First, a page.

Follow Bright Light Bright Light on Twitter @BrightLightx2 & Instagram @BrightLightx2. Website. Read our exclusive interview with Bright Light Bright Light here.
Ryan A White & Alex Clausen
Filmmakers (Raw! Uncut! Video!)
Sunny Bunny, Molodist Film Festival
Our queer highlight of 2021 was definitely Sunny Bunny, the LGBTQIA+ section of Molodist Kyiv International Film Festival, which is the biggest queer cultural event in Ukraine. We were so excited that our documentary Raw! Uncut! Video! was selected as part of Sunny Bunny, but we were totally unprepared for just how awesome their 2021 program, and the festival as a whole, was going to be. There was definitely some magic in the festival’s timing (late May/early June) because it was one of the first major in-person film events in Europe after some of the darkest days of the COVID-19 pandemic. So, even though many of the movies had premiered elsewhere, most festivals had only been running virtually, and that meant that Kyiv was the first time many of the films were actually screened in public. Every screening felt like a World Premiere! Bliss by Henrika Kull, Poppy Field by Eugen Jebeleanu, Boy Meets Boy by Daniel Sanchez, Saint-Narcisse by Bruce LaBruce, and so many other incredible queer films, were finally on the big screen for enthusiastic festival-goers to see in all their glory. The excitement at the cinema was palpable! Molodist has been running for 50 years now, and 2021 was Sunny Bunny’s twentieth year, but the re-emergence of the international film festival ‘experience’ was truly stunning to witness. And, celebrating cutting-edge LGBTQIA+ cinema in Ukraine gave us both some much needed hope in the midst of a relentless pandemic.
Follow Raw! Uncut! Video! on Twitter @rawuncutvideo and follow Wohler Films on Instagram @wohlerfilms. Website. Watch our exclusive interview with Ryan A White and Alex Clausen from Outfest.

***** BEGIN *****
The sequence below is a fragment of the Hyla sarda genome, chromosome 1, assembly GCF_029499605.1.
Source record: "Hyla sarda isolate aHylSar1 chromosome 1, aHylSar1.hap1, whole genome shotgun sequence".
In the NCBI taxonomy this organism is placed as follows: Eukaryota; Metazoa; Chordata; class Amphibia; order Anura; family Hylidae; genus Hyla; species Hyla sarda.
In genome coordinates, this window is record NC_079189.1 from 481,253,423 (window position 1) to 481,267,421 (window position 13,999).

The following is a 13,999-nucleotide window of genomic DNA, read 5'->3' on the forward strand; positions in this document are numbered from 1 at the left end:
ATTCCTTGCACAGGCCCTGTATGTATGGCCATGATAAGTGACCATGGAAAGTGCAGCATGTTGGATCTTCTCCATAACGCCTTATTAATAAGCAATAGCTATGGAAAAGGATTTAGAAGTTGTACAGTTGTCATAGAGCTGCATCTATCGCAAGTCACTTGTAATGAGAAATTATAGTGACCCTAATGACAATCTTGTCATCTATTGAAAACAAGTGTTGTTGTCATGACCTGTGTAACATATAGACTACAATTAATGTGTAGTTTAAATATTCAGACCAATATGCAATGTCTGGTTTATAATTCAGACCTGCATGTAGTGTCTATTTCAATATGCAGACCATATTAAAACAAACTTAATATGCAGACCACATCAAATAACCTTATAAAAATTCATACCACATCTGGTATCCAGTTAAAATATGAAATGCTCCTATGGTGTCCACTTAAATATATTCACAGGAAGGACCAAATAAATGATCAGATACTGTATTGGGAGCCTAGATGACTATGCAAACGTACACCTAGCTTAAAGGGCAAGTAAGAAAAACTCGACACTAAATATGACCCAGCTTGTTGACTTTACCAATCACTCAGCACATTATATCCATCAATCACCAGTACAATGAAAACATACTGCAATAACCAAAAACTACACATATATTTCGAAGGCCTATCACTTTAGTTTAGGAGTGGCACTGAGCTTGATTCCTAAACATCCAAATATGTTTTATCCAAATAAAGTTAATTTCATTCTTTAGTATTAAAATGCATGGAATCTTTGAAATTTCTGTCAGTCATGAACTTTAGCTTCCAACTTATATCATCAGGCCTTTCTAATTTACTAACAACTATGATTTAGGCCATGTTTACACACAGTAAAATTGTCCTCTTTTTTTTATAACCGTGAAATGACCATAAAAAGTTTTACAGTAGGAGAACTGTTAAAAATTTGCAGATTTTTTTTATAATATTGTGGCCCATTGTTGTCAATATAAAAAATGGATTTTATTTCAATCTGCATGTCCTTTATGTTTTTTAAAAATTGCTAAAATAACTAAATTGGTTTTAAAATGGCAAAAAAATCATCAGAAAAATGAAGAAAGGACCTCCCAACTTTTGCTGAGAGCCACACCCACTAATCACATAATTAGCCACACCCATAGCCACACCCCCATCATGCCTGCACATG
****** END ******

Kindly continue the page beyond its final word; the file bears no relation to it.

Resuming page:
Dr Emily Garside
Writer. Researcher. Contributor – The Queer Review
Strictly Come Dancing, BBC One
John and Johannes might not have won the Strictly Come Dancing trophy this year, but they won in my heart. It came down to two worthy finalists; both of them history-makers. Rose Ayling-Ellis being the first deaf contestant, and now winner. Both couples showed you can have representation for a community and show joy. And of course, some skillful dancing
John and Johannes certainly went all in. Not just in talent and hard work, but in being unapologetically themselves. As two gay men, instead of shying away from camp, they embraced it. They took the dancing seriously, they took the message they were able to send seriously, but they had fun, and they were fun to watch. This was no more apparent than in their final show dance. It was blissful top-tier dancing. They might not have won the competition, but that was surely the dance of the night.
It doesn’t matter that they didn’t win because for 13 weeks two gay men were allowed to dance together, on Saturday night TV. Unlike the show’s previous same-sex pairing, which included professional Katya Jones who doesn’t identify as LGBTQ+, seeing John and Johannes paired together really mattered; two people allowed to embrace their identities fully in the competition. Beyond the dancing, we witnessed two gay men express love and respect for each other and form a friendship on screen, with John’s partner included just like every other contestant’s. And of course, we saw them dance. It seems so easy now it’s done, but 17 years ago when Strictly started it was unimaginable. But just think for a second what seeing queer people dancing on Saturday night TV might have done for all the kids watching with their families 17 years ago. Just imagine what it can still do now. On Saturday they danced a dance of joy, filled with confetti, fun, and love. They didn’t win, but that dance and their partnership meant so much more than that.
LGBTQ+ Community Advocate. Queer Talk Podcast Host. Project Consultant.
Feel Good season 2, Netflix
2021 saw the second and final season of Feel Good, a semi-autobiographical drama by comedian Mae Martin. It cleverly captures the struggle many of us have with addiction, identity, and relationships in a very real and grounded way.
Often when we ask for LGBTQ+ representation we want to be visible in mainstream spaces. 2021 has served us LGBTQ+ visibility in big budget films like Eternals and traditional Christmas rom-coms like Single All the Way, all of which deserve to be celebrated.
Feel Good on the other hand is talking directly to queer people about true experiences without diluting its message for a broader audience and that’s what makes it a gem amongst a wider landscape of queer representation.
Multimedia artist. Author. Activist.
The Trevor Project
One of the horrific effects of the pandemic on our community is the staggering statistic of suicide among queer and trans youth. According to the latest report from The Trevor Project, dedicated to suicide prevention and mental health awareness, “an alarming 42% of LGBTQ youth seriously considered attempting suicide in the past year. That number includes more than half of transgender and non-binary youth who took part in the survey.” (Source: “Terrible Time For Trans Youth: New Survey Spotlights Suicide Attempts – And Hope” – Forbes.com)